Cavanagh backlash shows how far we may be from a United Ireland
"Certainly, up here in the UK..."
The reaction to Seán Cavanagh’s ‘United Kingdom’ comment shows just how difficult conversations around nationality are within the GAA; and how conversations around a United Ireland still largely comprise of people roaring at the top of their lungs and jamming their fingers in their ears.
A United Ireland, which so many of Cavanagh’s detractors so clearly desire, will require rational conversation, listening to opposite opinions, and most importantly; compromise. That feels very far away after the reaction to Sunday’s comments. Because what Seán Cavanagh believes, said, or meant when he referred to Northern Ireland as being part of the UK doesn’t actually matter. What matters is the reaction.
Social media is a Wild West of discourse at the best of times. When the majority of us havenothing else better to be doing, and there’s a severe lack of actual news filtering through in the sporting world, it’s even more lawless.
Seán Cavanagh became the focus point of that at the weekend, when his comments on the Sunday Game about the differing approaches to the Covid-19 crisis in England and Dublin are muddying the waters for people in Northern Ireland.
“Certainly, up here in the UK, it’s a bit bizarre as well because we all probably are watching Leo (Varadkar) and watching the GAA’s announcements and see ourselves as part of that, but equally in terms of the day to day living, we’re waiting on an announcement from Boris (Johnson).”
It’s those few words that caused the outrage online on Sunday night into Monday morning. “Up here in the UK”. Like so many times recently, people’s reactions to comments relating to Northern Ireland and its role and future in the United Kingdom was akin to touching a boiling hot kettle; immediately scalded, knee-jerk reactionary and blind to anything other than angry blame.
Because while what was written on social media was bad enough, it was the unsaid implication behind those words that is perhaps even nastier. I don’t know Seán Cavanagh’s political leanings or whether he feels more Irish than British or vice-versa. It actually doesn’t matter. The reaction to his comments seemed to say one simple thing: Unionists don’t play GAA.
The GAA’s nationalistic roots cannot be denied. It was only in 2001 that members of British security forces, the Army and the RIC, then RUC and PSNI, were allowed to play Gaelic Games. At a special congress in November 2001, a 104 year-old rule was removed. In 2007, then GAA President Nicky Brennan, while encouraging Protestant people to play GAA, said that
“Maybe the Protestant community in general should consider forming teams of their own and not feel they have to go to the existing GAA club that is probably all made up of Catholics."
Peadar Heffron, a lifelong GAA member, joined the newly-formed PSNI in 2002. He was ostracised from his local GAA club, threatened by local republican activists but persevered and represented the PSNI GAA team. He nearly lost his life in January 2010 when a carbomb detonated and bound him to a wheelchair. A PSNI Constable Ronan Kerr did lose his life in April 2011, a car bomb claimed by ex-members of the provisional IRA; he too was a lifelong GAA member and playing for the PSNI. It was reported last year that the PSNI GAA team was set to fold within 12 months, with declining numbers of Catholic members joining the force since 50/50 recruitment ended in 2011. In 2010,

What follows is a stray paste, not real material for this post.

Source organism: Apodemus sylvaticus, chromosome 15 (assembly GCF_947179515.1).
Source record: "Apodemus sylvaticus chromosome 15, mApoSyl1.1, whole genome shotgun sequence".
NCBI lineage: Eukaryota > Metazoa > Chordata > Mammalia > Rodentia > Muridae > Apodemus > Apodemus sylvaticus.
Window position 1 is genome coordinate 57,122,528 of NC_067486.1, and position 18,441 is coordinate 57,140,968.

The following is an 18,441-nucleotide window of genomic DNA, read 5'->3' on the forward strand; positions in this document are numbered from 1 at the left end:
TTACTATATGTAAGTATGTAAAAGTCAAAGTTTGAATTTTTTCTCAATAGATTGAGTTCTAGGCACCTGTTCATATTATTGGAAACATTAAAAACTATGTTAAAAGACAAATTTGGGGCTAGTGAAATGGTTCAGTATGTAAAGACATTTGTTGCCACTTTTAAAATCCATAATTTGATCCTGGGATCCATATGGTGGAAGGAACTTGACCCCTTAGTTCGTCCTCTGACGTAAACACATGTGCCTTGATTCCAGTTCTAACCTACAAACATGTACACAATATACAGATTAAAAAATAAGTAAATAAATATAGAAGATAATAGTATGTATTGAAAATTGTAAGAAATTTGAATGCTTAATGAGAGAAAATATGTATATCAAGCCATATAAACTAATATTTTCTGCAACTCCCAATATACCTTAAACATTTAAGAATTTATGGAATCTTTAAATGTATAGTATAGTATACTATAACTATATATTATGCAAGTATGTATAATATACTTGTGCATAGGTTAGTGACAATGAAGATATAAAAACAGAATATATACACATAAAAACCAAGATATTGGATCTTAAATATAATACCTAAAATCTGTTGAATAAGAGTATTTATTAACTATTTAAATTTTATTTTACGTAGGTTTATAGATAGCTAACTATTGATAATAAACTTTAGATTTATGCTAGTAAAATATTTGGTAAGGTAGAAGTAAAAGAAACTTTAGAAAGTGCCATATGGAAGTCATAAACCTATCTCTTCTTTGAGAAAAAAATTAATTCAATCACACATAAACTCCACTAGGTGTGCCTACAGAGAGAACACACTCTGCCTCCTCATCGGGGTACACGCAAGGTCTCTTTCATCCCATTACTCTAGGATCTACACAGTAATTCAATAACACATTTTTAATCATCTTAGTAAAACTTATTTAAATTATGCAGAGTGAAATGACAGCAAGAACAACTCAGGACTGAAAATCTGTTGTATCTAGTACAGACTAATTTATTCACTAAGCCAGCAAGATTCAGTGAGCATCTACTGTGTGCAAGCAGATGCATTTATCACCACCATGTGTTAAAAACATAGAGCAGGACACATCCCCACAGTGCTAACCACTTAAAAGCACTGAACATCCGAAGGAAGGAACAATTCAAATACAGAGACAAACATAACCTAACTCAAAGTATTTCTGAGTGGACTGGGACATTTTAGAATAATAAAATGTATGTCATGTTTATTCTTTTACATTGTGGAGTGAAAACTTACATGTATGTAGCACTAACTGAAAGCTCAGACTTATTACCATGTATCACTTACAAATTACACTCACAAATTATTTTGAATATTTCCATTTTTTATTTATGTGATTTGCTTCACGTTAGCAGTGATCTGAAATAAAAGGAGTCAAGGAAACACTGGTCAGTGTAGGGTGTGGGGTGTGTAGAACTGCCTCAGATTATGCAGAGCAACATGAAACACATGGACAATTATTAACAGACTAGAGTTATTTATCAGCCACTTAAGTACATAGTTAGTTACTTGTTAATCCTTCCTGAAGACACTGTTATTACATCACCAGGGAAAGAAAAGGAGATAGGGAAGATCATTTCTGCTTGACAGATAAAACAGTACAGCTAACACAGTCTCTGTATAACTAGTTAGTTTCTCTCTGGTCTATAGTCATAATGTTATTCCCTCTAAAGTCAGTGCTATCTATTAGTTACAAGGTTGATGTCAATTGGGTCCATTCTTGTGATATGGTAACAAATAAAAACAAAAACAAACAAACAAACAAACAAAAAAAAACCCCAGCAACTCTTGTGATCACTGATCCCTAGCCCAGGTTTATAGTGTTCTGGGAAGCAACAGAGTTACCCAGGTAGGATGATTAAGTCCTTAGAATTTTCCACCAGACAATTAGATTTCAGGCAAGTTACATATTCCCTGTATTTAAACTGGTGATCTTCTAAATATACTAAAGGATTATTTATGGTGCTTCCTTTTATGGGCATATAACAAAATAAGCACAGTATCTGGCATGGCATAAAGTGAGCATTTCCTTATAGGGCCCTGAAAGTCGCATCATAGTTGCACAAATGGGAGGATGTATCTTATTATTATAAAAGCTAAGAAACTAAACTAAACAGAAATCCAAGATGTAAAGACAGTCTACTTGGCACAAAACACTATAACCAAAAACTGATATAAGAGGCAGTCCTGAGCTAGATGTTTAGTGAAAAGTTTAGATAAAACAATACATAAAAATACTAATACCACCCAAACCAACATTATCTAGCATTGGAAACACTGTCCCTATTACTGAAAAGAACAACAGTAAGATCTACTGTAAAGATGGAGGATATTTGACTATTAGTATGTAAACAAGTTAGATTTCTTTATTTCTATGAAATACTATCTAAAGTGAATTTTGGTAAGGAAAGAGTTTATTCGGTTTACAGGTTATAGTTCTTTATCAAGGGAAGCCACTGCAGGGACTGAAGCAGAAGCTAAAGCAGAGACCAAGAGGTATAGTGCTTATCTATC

The basic aim of the GAA, as is reported in their National Guide every year, is “The Association is a National Organisation which has as its basic aim the strengthening of the National Identity in a 32 County Ireland through the preservation and promotion of Gaelic Games and pastimes.” The organisation even threatened to split in two in 1887, just three years after its formation, along political lines. Some in the organisation favoured the Irish Parliamentary Party and Home Rule, while others supported the IRB and physical resistance to British rule. It is historically a Catholic, nationalist organisation, which makes it very difficult for anyone other than that to raise their head and speak out.
Brexit sharpened the focus on Northern Ireland’s future relationship with Great Britain in recent years. The current global pandemic is doing something similar. In last year’s UK General Election, more Nationalist MPs were returned than Unionists for the first time in Northern Ireland’s history. There are suggestions that there could be a Catholic majority in Northern Ireland as early as 2021.
This, coupled with Sinn Féin’s historic General Election results in the Republic of Ireland in February of this year, make the potential of a first-ever border poll possible in the coming years. It’s allowed for under the Good Friday Agreement. But, so too is the right of all Northern Irish people to “identify themselves and be accepted as Irish or British, or both, as they may so choose.”
If you balked at Cavanagh’s comments on Sunday, and hope for a United Ireland in your lifetime, are you willing to accept the inevitable compromise that comes with it? Would you tolerate the tricolour being banished to the history books, or the potential for the Union Jack to become part of your national flag? Will you accept that ‘Amhrán na bhFiann’ won’t be played before national sporting occasions, or that it could be played alongside ‘God Save the Queen’? Can you come to the terms with the fact that there are people who live on this island who just don’t consider themselves to be Irish?
Seán Cavanagh showed what might happen if and when GAA members who favour Northern Ireland remaining in the UK dare speak out in the future. A national conversation around a United Ireland is coming, and the GAA will play a role in that discussion. As it stands, there will be no conversation. Important voices will be drowned out. This needs to change.